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Health related fitness for two sports.

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Health related fitness for two sports I have chosen to compare the related fitness for football, and netball. These two sports first and foremost are, somewhat mistakenly, restricted to gender in peoples ideas. Football is often perceived as a male dominated sport; the facts say otherwise, football being the fastest growing female sport not only within this country but also in larger countries such as the USA. Netball, on the other hand is often viewed as a female sport, this view is slightly more understandable given the relative non-participation of men on a higher stage, but to pigeon-hole sports in the modern era is wrong. Football, due to the large amount of physical contact is often deemed one of the more physically taxing of competitive sports, injury is not uncommon, although a fair proportion of injury is muscle based - meaning pulls and strains rather than impact injuries. Netball, is a non-contact sport, therefore the risk of impact injury is very low, although there will always be accidental collisions. There is a large amount of movement still involved, with pivoting and turning sharply an important part of the game, injury can result. It is important therefore to be agile and flexible for both sports, for both similar and different reasons. Football is slightly more dynamic, and often played at a higher intensity than netball, whereas netball relies upon intricate movement, both with and without the ball in hand. The question of endurance is another to consider. Football is played over two periods of 45 minutes whilst netball over 15 minute quarters. Football is somewhat reliant on what position you play as to what intensity you play at, the central roles; especially in midfield seem to be the workhorses. This can be said of netball also, the position of centre is the one position that covers the largest area of play. The endurance needs are different between positions; the goalkeeper in football can be compared to the goalkeeper in netball, these two positions sharing a relatively low workload. ...read more.


To increase the specificity to boxing, you could again use situational drills. A sample routine could consist of 10-15 sets lasting 6-10 seconds. Although the emphasis of training should be on developing the anaerobic energy systems, it is important recognize the importance of steady state running, and longer interval training. The aim of endurance training is to improve the efficiency of oxygen use and aid the recovery between intense bursts of anaerobic activity. The main application for boxing is to permit greater recovery from anaerobic work (via lactate metabolism and removal of waste products), which is crucial between rounds. Additional benefits of aerobic training include: 1. Sustained activities lasting over 2 minutes have a higher aerobic content. Although primarily anaerobic, a 3-minute round still requires contribution from the aerobic system. 2. Activities lie on a spectrum with no distinct boundaries. Even in short term activities, of 20 seconds or less, there is a contribution from the aerobic system. 3. Fat can only be utilised by the use of oxygen, so when making weight, aerobic training is an important tool. 4. An aerobic fitness base aids recovery between intense bursts of activity. 5. Aerobic training leads to improvements in lactate threshold - point at which lactate production exceeds lactate removal In addition to general endurance training, sport specific aerobic training could involve performing longer rounds (5-6 minutes) at reduced intensities using the rest period of 1:2. Football Team sports like football make it even harder to determine what areas of fitness are required. The types required will depend upon positions and role in the team, but one key area is skill and specifity. Football players should be soccer players first and athletes second. This doesn't mean that their athletic areas of fitness, speed, strength, stamina etc. are not important, because they are, but skill and specifity and perhaps spirit are the most important. Having said that, a very skilful player who cannot last the whole match due to lack of stamina, or cannot get to ...read more.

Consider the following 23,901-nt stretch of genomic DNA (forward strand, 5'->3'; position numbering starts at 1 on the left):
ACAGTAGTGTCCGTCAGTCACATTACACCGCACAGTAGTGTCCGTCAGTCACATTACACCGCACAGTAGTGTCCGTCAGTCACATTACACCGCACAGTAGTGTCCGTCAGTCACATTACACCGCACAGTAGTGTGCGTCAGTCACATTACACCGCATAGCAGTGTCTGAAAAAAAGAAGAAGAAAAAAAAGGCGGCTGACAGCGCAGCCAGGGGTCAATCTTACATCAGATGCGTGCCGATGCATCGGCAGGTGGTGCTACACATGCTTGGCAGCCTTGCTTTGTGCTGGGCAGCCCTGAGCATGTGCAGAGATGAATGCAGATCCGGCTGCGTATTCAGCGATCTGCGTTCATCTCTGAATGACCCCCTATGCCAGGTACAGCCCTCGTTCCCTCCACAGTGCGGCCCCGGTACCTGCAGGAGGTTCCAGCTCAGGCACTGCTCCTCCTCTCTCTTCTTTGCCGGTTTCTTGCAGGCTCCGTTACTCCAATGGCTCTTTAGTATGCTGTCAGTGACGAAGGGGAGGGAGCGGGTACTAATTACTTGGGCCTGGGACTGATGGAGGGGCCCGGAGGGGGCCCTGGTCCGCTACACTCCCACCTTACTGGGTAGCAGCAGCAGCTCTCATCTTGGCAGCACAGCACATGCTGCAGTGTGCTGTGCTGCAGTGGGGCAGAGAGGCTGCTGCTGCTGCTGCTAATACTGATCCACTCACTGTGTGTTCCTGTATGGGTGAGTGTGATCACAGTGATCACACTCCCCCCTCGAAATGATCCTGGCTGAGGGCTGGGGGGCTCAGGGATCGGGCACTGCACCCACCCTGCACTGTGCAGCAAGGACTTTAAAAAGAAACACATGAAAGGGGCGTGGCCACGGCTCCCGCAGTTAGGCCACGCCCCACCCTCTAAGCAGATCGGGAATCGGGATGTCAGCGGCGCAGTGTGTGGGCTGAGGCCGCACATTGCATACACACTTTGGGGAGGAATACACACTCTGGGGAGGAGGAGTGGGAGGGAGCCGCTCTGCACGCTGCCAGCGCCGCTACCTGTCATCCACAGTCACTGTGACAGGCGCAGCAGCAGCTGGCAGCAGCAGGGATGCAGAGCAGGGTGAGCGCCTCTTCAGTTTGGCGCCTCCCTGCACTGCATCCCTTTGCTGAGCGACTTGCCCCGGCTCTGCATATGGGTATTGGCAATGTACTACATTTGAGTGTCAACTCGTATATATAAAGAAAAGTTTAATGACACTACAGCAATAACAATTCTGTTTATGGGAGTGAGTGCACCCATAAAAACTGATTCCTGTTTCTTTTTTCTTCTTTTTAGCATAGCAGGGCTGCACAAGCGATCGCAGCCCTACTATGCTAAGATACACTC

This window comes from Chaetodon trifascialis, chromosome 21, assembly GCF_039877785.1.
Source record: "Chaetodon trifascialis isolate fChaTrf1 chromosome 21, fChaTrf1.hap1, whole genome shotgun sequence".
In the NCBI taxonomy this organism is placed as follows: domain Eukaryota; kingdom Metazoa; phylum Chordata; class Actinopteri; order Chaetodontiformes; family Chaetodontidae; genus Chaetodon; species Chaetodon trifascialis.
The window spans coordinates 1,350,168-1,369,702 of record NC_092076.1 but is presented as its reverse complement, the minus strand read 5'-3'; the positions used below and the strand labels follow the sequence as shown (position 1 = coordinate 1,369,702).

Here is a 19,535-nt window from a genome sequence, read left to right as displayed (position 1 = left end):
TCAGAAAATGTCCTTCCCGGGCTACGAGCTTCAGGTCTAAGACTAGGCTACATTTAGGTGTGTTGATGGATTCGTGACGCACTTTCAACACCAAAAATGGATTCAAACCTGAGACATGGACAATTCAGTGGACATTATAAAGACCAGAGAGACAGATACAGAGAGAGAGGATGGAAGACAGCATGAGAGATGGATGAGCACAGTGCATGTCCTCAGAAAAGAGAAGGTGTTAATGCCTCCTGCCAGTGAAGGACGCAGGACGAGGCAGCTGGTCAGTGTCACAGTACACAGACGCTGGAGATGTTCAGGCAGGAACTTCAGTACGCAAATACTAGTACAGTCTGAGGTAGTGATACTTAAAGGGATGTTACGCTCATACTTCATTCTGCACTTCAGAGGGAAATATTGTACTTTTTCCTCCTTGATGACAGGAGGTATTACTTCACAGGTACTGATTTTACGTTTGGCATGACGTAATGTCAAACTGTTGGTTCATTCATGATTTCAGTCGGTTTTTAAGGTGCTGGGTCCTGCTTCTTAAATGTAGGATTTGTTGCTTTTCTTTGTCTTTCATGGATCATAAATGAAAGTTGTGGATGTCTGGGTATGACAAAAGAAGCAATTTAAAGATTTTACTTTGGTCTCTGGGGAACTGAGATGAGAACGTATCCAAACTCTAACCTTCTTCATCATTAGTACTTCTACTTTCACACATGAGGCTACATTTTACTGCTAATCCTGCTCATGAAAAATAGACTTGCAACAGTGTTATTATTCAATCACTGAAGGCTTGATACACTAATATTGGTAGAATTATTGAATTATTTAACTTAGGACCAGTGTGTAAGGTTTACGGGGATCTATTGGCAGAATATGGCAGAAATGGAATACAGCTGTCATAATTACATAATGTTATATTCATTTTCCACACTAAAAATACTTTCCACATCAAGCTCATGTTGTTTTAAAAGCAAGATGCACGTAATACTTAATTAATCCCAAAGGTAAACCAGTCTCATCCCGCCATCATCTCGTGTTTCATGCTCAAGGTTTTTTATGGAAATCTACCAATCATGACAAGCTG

Players can often find themselves gaining unwanted weight, particularly when enjoying the social side of cricket. Cricketers wanting to lose body fat need to assess their training load. It may be necessary to undertake some aerobic activity in addition to scheduled training sessions. Long-term changes need to be made to food intake. Key areas to target are fat intake and alcohol intake. Match Day Nutrition Cricketers need to stay fuelled and hydrated throughout a game. Ideally, a meal which is based on carbohydrate and includes some protein, fibre, vitamins, minerals and small amounts of fat should be consumed before a cricket match. Good choices include cereal, yoghurt, sandwiches, pasta and fruit. The timing of the meal can be difficult, especially when the team bats first, and players have no idea when they will be required to participate. Ideally, players should eat 2-4 hours before the game begins and include snacks such as fruit, cereal bars, yoghurt and sandwiches every 1-3 hours while waiting to bat. Drink breaks are generally scheduled every hour. Combating dehydration is an important issue, and cricketers should drink at least 250-500 ml of fluid at each drink break to replace sweat losses on hot days. For active players such as batsmen, bowlers and the wicket-keeper, the provision of carbohydrate in these drinks may of additional benefit. In multi-day games, recovery is a primary concern. At the end of the day, players need to replace fluid and carbohydrate. For active players, a carbohydrate-based meal or snack such as sandwiches, fruit, yoghurt, milk drinks or cereal bars should be consumed in conjunction with fluids such as water, juice, cordial or sports drink within an hour of the end of the match. Alcohol Intake Alcohol intake is heavily interwoven in the cricketer's lifestyle. High alcohol drinks such as full-strength beer, wine or spirits are not good for fluid replacement as alcohol acts as a diuretic and increases urinary fluid loss. Alcohol can also interfere with the recovery of the body's carbohydrate stores. It is better to avoid alcohol intake during multi-day matches. Webliography www.health4sport.com www.bbcsport. ...read more.